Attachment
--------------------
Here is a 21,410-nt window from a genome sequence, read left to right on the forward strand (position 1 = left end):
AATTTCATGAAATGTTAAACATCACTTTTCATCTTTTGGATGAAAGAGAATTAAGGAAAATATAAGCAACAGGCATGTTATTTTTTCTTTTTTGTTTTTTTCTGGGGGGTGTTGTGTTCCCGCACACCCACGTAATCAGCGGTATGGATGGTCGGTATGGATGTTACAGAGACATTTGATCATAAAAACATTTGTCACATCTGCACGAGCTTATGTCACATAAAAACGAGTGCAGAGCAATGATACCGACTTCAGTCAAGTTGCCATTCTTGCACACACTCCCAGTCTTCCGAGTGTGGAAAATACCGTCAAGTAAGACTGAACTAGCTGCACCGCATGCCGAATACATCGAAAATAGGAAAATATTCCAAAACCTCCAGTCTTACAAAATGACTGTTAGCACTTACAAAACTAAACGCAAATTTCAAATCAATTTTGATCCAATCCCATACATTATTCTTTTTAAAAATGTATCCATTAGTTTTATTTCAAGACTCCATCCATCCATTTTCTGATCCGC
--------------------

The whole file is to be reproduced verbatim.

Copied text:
Here is a 21,410-nt window from a genome sequence, read left to right on the forward strand (position 1 = left end):
AATTTCATGAAATGTTAAACATCACTTTTCATCTTTTGGATGAAAGAGAATTAAGGAAAATATAAGCAACAGGCATGTTATTTTTTCTTTTTTGTTTTTTTCTGGGGGGTGTTGTGTTCCCGCACACCCACGTAATCAGCGGTATGGATGGTCGGTATGGATGTTACAGAGACATTTGATCATAAAAACATTTGTCACATCTGCACGAGCTTATGTCACATAAAAACGAGTGCAGAGCAATGATACCGACTTCAGTCAAGTTGCCATTCTTGCACACACTCCCAGTCTTCCGAGTGTGGAAAATACCGTCAAGTAAGACTGAACTAGCTGCACCGCATGCCGAATACATCGAAAATAGGAAAATATTCCAAAACCTCCAGTCTTACAAAATGACTGTTAGCACTTACAAAACTAAACGCAAATTTCAAATCAATTTTGATCCAATCCCATACATTATTCTTTTTAAAAATGTATCCATTAGTTTTATTTCAAGACTCCATCCATCCATTTTCTGATCCGC